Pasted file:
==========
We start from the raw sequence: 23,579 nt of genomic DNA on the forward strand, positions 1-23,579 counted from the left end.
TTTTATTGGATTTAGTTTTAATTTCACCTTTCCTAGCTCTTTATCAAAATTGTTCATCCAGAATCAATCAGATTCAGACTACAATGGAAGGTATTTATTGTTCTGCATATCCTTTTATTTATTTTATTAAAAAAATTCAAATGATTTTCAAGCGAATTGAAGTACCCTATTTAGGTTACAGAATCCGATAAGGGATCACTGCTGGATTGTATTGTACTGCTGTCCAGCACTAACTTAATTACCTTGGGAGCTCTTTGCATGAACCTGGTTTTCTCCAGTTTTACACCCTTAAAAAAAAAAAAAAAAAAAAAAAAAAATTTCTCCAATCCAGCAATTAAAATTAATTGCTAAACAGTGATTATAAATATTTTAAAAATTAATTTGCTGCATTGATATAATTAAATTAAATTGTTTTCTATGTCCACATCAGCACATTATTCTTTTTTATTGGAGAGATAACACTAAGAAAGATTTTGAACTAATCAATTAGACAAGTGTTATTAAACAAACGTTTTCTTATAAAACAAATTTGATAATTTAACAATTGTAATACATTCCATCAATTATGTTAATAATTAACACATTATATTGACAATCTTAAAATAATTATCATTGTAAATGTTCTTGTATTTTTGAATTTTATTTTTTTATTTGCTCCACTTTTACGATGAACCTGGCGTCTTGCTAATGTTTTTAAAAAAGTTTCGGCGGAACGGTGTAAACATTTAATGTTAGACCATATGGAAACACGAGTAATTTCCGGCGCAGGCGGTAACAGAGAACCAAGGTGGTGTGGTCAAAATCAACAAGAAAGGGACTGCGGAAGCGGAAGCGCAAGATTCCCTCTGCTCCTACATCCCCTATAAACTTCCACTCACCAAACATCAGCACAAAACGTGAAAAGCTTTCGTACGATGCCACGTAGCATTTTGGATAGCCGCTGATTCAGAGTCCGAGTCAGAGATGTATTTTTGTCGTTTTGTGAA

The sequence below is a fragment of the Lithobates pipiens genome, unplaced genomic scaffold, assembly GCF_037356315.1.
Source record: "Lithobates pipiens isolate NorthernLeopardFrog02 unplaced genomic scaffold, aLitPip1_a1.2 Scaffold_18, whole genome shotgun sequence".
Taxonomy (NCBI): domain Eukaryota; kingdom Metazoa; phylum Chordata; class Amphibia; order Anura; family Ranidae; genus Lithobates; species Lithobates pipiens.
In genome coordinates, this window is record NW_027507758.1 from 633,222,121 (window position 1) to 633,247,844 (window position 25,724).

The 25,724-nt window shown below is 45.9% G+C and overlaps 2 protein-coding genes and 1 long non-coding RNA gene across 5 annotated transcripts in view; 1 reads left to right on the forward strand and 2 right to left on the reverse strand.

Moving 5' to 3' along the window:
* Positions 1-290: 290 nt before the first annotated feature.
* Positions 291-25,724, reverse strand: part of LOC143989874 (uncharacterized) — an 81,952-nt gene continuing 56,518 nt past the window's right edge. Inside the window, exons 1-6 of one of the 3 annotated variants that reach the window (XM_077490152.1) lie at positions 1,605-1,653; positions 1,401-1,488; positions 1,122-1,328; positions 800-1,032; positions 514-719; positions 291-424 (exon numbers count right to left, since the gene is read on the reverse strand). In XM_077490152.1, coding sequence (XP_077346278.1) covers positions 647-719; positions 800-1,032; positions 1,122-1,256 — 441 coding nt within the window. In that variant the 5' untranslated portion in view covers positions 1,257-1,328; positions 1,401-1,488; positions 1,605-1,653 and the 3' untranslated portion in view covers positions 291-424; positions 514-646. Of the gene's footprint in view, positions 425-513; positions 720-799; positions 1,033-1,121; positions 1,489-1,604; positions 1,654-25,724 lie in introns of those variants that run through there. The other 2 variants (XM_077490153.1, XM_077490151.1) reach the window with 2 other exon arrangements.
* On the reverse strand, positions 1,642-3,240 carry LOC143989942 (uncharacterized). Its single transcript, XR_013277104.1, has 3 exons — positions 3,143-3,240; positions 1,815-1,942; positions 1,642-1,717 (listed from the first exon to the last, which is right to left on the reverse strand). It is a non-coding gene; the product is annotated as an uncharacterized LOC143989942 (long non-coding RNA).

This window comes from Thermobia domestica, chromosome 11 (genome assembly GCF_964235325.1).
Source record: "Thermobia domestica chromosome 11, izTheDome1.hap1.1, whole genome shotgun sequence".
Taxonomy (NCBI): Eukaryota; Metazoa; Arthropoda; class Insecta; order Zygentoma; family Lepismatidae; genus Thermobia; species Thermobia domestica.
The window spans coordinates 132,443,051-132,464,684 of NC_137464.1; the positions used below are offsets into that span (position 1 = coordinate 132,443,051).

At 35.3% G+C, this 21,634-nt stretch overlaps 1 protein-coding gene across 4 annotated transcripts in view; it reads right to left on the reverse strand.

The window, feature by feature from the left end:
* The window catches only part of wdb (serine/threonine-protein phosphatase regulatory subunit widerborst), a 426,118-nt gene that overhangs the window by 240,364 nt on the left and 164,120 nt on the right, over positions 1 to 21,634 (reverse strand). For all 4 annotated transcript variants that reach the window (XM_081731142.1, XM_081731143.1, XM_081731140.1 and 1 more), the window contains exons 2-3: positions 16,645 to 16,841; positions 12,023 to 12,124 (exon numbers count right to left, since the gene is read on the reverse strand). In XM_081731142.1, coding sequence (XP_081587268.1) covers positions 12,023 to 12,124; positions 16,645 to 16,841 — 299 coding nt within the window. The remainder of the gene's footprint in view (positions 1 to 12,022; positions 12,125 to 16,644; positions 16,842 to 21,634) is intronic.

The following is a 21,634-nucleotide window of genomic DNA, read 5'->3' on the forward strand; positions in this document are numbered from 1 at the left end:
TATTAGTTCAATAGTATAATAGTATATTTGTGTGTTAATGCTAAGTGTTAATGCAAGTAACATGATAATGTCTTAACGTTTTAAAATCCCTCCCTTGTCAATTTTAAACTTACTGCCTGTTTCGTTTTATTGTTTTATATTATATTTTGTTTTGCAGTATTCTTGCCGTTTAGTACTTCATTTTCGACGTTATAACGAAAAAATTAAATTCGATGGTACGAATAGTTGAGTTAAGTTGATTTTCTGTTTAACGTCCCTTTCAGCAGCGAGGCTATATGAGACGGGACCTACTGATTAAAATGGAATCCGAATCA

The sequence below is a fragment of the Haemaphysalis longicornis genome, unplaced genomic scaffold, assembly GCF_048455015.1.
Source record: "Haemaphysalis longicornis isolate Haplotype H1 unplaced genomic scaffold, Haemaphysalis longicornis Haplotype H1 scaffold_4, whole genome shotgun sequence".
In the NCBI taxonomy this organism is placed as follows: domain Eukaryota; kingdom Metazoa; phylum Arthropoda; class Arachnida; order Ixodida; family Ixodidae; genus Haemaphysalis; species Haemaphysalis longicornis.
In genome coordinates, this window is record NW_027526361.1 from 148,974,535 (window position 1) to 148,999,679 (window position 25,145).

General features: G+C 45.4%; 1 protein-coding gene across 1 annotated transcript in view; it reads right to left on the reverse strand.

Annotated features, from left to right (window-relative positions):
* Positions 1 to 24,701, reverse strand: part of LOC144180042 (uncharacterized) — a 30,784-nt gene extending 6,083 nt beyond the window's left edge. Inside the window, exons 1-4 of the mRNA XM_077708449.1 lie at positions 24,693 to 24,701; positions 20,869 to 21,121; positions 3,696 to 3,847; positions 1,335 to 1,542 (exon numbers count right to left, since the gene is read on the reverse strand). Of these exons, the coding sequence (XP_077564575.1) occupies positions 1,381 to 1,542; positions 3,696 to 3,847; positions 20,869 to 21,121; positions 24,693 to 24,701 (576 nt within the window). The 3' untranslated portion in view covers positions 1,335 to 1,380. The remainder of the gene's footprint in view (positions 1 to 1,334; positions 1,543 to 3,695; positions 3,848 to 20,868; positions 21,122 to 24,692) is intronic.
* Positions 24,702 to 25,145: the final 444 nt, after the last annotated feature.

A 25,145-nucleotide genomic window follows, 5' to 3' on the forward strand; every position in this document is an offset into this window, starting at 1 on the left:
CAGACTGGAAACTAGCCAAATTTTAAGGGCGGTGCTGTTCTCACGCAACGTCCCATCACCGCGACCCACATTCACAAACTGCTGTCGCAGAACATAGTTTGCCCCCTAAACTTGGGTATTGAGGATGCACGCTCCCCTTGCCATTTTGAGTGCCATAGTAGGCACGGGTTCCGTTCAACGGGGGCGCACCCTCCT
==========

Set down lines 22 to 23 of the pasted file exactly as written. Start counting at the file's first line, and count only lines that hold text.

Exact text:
Source record: "Haemaphysalis longicornis isolate Haplotype H1 unplaced genomic scaffold, Haemaphysalis longicornis Haplotype H1 scaffold_4, whole genome shotgun sequence".
In the NCBI taxonomy this organism is placed as follows: domain Eukaryota; kingdom Metazoa; phylum Arthropoda; class Arachnida; order Ixodida; family Ixodidae; genus Haemaphysalis; species Haemaphysalis longicornis.